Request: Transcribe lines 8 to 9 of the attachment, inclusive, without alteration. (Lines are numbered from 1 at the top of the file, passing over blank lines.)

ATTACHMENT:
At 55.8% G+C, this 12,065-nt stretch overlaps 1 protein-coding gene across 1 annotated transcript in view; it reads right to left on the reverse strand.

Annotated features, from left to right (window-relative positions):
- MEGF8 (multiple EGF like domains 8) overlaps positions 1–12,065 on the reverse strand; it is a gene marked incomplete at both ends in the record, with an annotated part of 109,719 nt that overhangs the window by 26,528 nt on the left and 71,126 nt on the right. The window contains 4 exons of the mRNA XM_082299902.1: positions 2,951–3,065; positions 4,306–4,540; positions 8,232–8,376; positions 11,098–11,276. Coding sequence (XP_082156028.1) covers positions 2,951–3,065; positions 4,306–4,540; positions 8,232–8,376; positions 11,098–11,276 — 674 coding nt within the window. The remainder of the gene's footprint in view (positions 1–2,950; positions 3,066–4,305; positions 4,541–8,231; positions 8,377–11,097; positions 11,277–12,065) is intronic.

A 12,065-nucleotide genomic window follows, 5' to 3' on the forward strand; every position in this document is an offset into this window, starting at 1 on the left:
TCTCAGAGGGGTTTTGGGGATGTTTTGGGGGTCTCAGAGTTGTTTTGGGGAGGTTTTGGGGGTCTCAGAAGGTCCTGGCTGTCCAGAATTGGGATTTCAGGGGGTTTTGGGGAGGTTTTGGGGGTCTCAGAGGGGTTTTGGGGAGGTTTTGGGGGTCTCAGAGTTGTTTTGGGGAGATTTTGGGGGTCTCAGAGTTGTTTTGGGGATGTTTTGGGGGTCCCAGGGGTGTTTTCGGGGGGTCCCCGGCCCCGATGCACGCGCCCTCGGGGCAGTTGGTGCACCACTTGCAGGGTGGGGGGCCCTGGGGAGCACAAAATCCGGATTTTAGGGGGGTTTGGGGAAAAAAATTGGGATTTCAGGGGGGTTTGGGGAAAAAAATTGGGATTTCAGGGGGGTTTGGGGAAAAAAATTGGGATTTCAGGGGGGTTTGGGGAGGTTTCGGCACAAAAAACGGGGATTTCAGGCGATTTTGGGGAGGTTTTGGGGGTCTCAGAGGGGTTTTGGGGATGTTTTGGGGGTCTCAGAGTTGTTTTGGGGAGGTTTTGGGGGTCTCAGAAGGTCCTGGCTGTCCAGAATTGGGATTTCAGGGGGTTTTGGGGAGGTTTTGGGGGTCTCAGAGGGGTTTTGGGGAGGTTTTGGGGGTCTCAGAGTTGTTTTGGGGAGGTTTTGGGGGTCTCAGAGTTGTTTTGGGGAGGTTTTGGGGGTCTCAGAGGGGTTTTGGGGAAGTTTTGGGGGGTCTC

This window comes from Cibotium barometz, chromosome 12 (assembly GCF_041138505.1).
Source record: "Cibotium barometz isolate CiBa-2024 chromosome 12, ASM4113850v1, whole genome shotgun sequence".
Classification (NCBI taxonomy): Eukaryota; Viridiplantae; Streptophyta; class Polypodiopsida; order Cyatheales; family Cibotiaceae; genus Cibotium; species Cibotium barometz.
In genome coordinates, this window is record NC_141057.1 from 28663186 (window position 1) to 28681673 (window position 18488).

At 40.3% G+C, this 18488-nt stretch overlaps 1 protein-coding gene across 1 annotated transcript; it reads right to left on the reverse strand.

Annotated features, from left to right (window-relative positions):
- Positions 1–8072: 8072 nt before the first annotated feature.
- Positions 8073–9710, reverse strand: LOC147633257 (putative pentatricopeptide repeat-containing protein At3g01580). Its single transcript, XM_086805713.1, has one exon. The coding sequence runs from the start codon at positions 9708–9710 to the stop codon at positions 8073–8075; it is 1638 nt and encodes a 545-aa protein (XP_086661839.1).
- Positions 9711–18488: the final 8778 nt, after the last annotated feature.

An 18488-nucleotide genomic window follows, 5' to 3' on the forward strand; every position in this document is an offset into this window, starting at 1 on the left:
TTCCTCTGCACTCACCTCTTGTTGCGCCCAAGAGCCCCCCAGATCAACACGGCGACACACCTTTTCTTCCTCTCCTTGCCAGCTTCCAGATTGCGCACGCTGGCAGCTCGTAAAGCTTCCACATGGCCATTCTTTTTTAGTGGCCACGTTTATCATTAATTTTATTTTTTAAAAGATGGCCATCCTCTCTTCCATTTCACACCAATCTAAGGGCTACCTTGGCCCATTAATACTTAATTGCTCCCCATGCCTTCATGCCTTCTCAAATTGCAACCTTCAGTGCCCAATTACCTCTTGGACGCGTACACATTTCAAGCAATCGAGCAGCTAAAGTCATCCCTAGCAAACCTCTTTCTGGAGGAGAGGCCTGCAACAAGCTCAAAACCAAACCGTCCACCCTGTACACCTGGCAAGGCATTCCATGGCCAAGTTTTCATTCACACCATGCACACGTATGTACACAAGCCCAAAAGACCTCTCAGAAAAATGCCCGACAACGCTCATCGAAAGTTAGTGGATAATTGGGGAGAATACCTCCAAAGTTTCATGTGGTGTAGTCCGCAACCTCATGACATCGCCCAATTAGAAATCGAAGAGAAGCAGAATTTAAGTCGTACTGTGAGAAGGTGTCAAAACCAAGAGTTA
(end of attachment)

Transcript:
Classification (NCBI taxonomy): Eukaryota; Viridiplantae; Streptophyta; class Polypodiopsida; order Cyatheales; family Cibotiaceae; genus Cibotium; species Cibotium barometz.
In genome coordinates, this window is record NC_141057.1 from 28663186 (window position 1) to 28681673 (window position 18488).